Some conservatives have targeted former Wisconsin Gov. Tommy Thompson for deficits and increasing the size of the states government and have used his failed run for the Republican presidential nomination in 2008 to gin up the same anti-establishment sentiment that has cost other candidates their races.
Tommy Thompson is the next establishment Republican that conservative groups are looking to topple.
The former Wisconsin governor is in the fight of his political career as he attempts to win the GOP nomination for the state's open Senate seat. Two lesser-known Republicans, former Rep. Mark Neumann and state Speaker Jeff Fitzgerald, are aiming to best him in the primary, and Neumann has fuel from the influential Club for Growth.
Similar scenarios have played out across the country since the tea party burst onto the political scene. Though Thompson is a once-bright political star in the state and the best-known candidate, a volatile electorate and a late primary could put him on the sidelines.
Democrats have cleared the field for Rep. Tammy Baldwin to be the party's nominee, so the Republicans will clash in a primary that will not be held until August.
Thompson was elected to four terms as governor and served as secretary of Health and Human Services in President George W. Bush's administration. Some conservatives have targeted him for deficits and increasing the size of Wisconsin's state government and have used his failed run for the Republican presidential nomination in 2008 to gin up the same anti- establishment sentiment that has cost other candidates their races.
The loudest and earliest anti- Thompson group is the Club for Growth, which endorsed Neumann. Enraged over what members view as a fiscally troublesome record, the club has launched an all-out effort to try to block Thompson from getting the nomination. That includes an August television ad starring President Barack Obama, who lauded Thompson in a 2009 weekly address for backing an early version of the Democrats' health care law. PolitiFact Wisconsin rated the ad "half-true" and Thompson now refers to the law as "Obamacare." Wisconsin radio station WRN reported last month that Thompson thought "a good share of the law" would be upheld as constitutional, but he sounded GOP talking points: "I think, overall, Obamacare should be eliminated, and I think things should be done to replace it."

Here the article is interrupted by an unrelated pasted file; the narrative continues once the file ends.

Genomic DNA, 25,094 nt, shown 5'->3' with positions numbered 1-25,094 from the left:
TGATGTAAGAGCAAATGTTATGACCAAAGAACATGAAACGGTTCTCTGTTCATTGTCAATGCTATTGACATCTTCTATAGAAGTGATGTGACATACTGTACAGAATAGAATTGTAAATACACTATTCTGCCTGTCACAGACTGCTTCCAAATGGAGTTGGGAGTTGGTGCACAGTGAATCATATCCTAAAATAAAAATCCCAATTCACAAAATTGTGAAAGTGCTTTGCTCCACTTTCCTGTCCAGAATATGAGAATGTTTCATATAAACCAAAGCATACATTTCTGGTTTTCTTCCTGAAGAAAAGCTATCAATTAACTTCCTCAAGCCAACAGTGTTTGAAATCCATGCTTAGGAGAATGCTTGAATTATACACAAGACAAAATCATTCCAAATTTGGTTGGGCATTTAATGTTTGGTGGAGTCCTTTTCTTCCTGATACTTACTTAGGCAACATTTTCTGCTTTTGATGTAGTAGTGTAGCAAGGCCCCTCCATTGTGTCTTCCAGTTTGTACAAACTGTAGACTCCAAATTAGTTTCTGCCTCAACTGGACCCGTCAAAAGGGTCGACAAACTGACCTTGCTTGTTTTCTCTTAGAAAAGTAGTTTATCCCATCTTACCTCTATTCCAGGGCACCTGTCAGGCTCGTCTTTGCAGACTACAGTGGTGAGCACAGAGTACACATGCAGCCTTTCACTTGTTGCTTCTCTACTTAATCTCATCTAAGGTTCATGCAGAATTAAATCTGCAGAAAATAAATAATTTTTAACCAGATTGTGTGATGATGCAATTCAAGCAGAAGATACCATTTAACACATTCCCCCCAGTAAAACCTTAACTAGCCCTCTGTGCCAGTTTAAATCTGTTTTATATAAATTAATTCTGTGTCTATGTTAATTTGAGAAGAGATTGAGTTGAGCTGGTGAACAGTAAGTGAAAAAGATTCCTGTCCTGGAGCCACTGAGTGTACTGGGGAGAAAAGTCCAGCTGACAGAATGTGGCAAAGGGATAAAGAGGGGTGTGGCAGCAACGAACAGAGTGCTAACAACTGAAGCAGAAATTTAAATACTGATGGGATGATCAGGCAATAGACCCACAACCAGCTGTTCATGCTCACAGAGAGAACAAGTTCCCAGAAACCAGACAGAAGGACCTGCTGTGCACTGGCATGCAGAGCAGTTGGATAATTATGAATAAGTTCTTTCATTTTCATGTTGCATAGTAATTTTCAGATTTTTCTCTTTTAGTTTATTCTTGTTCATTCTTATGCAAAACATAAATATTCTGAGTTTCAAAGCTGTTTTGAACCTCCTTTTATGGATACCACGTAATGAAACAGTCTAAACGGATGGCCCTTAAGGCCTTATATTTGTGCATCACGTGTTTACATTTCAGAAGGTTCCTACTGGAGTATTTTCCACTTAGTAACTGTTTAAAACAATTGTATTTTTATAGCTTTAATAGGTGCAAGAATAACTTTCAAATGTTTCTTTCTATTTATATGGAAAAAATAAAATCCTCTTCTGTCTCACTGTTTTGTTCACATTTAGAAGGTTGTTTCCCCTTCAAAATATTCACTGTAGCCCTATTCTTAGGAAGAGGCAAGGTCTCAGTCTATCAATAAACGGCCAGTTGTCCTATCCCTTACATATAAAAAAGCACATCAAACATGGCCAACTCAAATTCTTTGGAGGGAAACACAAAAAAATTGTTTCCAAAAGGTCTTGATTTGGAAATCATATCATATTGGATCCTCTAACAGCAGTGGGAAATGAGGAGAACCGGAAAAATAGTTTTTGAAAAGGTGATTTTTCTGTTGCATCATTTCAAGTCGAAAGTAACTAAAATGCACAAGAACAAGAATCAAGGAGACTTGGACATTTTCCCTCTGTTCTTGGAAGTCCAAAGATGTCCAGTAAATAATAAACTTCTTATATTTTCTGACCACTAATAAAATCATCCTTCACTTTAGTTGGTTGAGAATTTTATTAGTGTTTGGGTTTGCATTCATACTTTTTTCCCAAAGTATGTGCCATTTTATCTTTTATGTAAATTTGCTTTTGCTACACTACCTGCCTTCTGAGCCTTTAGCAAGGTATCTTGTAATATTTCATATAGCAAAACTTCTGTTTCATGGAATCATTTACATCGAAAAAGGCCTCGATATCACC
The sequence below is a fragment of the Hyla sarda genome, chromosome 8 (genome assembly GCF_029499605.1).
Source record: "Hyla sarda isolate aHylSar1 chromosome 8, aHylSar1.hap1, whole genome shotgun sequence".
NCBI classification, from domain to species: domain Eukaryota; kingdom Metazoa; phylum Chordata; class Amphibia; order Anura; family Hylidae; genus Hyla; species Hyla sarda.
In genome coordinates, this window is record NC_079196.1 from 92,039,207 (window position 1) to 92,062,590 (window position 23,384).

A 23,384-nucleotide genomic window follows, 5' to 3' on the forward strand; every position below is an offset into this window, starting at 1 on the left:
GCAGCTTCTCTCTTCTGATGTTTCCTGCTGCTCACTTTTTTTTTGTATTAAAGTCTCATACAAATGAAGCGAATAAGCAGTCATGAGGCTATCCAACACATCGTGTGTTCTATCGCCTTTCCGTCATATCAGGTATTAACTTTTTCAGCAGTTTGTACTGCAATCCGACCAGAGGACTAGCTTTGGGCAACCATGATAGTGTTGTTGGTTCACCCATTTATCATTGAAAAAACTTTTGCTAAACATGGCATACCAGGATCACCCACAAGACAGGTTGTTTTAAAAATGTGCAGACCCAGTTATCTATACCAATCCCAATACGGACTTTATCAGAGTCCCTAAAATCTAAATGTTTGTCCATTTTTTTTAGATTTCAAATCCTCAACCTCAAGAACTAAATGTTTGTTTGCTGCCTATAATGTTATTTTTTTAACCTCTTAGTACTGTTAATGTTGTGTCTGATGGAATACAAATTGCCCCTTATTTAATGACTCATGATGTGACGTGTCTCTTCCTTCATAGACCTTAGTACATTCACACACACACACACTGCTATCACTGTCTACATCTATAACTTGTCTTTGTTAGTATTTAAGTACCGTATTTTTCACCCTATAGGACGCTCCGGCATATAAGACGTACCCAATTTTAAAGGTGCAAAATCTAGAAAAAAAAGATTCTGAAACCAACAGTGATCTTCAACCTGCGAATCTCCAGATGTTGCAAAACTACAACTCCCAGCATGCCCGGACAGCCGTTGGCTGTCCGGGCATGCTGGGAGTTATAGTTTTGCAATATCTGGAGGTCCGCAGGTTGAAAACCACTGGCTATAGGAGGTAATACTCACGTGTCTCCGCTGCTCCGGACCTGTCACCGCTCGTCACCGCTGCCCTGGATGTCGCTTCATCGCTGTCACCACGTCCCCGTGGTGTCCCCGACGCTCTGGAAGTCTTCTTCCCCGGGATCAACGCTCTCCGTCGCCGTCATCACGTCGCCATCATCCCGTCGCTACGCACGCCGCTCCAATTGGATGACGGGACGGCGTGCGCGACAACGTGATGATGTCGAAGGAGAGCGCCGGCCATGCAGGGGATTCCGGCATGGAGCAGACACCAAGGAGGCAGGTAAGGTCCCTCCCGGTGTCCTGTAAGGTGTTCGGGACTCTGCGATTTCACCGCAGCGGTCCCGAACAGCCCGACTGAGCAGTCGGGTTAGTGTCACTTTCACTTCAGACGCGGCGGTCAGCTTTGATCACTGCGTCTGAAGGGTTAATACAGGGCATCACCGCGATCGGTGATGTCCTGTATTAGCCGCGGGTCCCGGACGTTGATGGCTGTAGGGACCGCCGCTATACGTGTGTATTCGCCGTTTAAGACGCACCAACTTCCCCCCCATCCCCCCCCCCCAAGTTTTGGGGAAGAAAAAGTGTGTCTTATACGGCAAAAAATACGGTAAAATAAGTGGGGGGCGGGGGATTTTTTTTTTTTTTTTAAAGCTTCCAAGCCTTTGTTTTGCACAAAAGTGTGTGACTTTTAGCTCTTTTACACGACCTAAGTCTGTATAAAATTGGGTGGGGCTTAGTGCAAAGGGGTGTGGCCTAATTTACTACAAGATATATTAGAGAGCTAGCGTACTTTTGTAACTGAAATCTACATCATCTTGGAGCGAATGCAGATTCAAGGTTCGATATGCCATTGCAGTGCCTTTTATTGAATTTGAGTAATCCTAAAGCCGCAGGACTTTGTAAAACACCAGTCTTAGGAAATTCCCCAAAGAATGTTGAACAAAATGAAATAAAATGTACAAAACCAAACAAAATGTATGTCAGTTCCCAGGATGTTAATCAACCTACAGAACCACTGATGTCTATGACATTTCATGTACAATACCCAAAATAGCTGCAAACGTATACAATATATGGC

Would the club back Thompson in a general election should he win the nod? No.
"We don't support people based on party, we support people based on principles. If you don't have principles to stand on, we won't support you," spokesman Barney Keller told Roll Call.
But Thompson's campaign bashed the club as a Washington, D.C., group telling "lies" and said voters remember the former governor as having cut taxes and created school choice and welfare reform.
"Attacking Tommy Thompson is like attacking Wisconsin," his spokesman Darrin Schmitz told Roll Call. "It will backfire."
Each year since 1990, CQ Roll Call has reviewed the financial disclosures of all 541 senators, representatives and delegates to determine the 50 richest members of Congress. This year's report, derived from forms covering the calendar year 2012, shows it took a net worth of $6.67 million to crack the exclusive club.